Constitutional Carry

What Is Constitutional Carry?

The United States of America builds its foundation upon a Constitution that allows as many rights as possible for its citizens within reason of the law. Due to the strict separation of the Federal government and state governments in the U.S., the various interpretations of the U.S. Constitution have often collided with mixed results. Constitutional carry is one such constitutional right that has long been misunderstood.

What Is Constitutional Carry?

So, what is constitutional carry? Constitutional carry is the legal right in the U.S. to carry a firearm without a permit or license as enshrined by the Second Amendment of the United States Constitution. Because of long-standing debate on the issue, constitutional carry is implemented at the state level instead of the federal level.

Constitutional carry is a complex issue, to say the least. Much of the complexity comes from the fact that despite it being guaranteed by the Constitution, state governments ultimately decide on if firearms can be carried without permits and licenses. Read on to discover more about constitutional carry and its status in a variety of contexts. 

Does Constitutional Carry Apply to Non-Residents?

Gun Laws

In the wider context of states allowing constitutional carry, there is good reason to wonder if the same law applies to a person who is only visiting a state or has recently moved to a state, but has not yet established permanent residency within a constitutional carry state. 

Since states are allowed to set their own parameters in defining constitutional carry, this freedom of choice is also guaranteed within the legislature to mandate the allowances and exemptions pertaining to constitutional carry. As it stands now, the following constitutional carry states do not permit non-residents to carry a firearm without a permit or license:

  • North Dakota
  • Wyoming

These two states limit constitutional carry to their residents only; however, applications are available to apply to carry without a permit or license, although waiting periods can take anywhere between 3-6 months. Additionally, if you have been living within either of these two states, there are waiting periods that can be initiated on the road to applying for permitless carry.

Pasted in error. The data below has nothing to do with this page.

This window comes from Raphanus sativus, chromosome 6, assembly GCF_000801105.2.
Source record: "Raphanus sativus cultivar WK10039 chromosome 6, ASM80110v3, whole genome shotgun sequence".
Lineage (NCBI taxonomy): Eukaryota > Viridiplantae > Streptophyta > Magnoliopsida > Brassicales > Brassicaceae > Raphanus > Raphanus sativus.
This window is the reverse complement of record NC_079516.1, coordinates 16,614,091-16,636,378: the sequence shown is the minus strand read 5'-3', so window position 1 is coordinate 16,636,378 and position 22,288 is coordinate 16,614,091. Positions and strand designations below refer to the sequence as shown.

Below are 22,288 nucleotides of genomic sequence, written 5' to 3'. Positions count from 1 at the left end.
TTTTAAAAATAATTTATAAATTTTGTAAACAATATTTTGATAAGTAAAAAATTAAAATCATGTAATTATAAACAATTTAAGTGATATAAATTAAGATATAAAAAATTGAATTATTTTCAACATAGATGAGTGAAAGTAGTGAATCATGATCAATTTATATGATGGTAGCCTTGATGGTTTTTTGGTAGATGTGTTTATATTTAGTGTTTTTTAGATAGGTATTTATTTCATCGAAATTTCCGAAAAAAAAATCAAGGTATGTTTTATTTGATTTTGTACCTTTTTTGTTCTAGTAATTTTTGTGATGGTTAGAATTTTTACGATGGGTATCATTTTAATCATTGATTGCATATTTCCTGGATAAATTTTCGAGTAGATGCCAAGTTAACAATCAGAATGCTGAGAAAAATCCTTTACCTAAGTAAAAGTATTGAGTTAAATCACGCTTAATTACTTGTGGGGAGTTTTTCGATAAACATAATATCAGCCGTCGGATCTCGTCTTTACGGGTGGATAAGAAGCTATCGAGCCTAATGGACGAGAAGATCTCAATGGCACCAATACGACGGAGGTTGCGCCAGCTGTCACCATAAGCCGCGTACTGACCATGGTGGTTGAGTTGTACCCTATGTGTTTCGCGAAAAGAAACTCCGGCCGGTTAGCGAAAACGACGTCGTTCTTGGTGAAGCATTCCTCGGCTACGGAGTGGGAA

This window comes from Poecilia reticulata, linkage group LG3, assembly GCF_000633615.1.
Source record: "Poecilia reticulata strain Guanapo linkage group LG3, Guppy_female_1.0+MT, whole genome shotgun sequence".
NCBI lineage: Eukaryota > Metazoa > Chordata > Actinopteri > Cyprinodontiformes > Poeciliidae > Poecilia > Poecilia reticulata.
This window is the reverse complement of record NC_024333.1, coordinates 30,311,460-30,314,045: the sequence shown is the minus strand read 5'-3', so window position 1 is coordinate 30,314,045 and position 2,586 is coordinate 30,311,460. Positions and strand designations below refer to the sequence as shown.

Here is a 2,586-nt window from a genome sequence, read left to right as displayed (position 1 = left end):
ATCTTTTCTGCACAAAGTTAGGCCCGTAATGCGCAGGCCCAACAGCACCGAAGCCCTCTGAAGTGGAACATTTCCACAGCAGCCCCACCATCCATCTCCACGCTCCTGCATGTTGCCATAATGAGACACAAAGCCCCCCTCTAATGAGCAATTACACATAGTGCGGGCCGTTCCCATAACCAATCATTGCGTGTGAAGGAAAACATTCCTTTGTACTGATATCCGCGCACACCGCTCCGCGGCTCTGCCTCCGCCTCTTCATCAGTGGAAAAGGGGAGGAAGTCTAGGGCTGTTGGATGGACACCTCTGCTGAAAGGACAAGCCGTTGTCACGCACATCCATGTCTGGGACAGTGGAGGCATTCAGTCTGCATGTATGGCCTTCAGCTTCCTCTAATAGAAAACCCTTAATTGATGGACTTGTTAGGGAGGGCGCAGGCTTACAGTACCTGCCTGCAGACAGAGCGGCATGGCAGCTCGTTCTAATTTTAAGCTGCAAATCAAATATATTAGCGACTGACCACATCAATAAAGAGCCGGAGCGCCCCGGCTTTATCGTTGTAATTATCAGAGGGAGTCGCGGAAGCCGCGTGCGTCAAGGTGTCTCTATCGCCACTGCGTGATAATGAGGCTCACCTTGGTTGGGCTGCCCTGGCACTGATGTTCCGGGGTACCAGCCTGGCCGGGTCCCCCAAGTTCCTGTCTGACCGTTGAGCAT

The reasoning behind objections for permitless carry for non-residents is completely subjective and based on the rulings within each of these two state legislatures. Each state that allows constitutional carry can choose to interpret the constitutional right any way they wish. According to the Journal of Criminal Law and Criminology, the Second Amendment has been recognized as an individual and fundamental right, yet, for some reason, that guarantee is frequently left to state legislatures. 

Constitutional carry gets even murkier when you attempt to define what weapons are allowed and what weapons are forbidden. Let’s explore this more below.

Does Constitutional Carry Apply to Knives?

An interesting caveat of the wording of the Second Amendment is that the guarantee applies to the right to “keep and bear arms,” not firearms, as many may believe. Knives are commonly carried by Americans.

Millions of Americans possess knives without possibly knowing that your kitchen knives are also protected by the Second Amendment. When it comes to knives in the context of being used as weapons, this is protected. 

Yet, the guarantee of that protection is just as mixed and shrouded in confusion as the state of constitutional carry regarding firearms. Washington State, California, Washington D.C., and New York all have various regulations on knife carry. Whether the laws were enacted due to surges in knife-related crimes or not is unclear, yet the carrying of a knife that doesn’t meet state guidelines can lead to arrest and prosecution. 

With the exceptions of the four jurisdictions mentioned above, constitutional carry as it applies to knives is guaranteed throughout the United States. Much like with firearms, you can be charged with a crime if the knife is used to intimidate or threaten, yet the right to carry one is protected.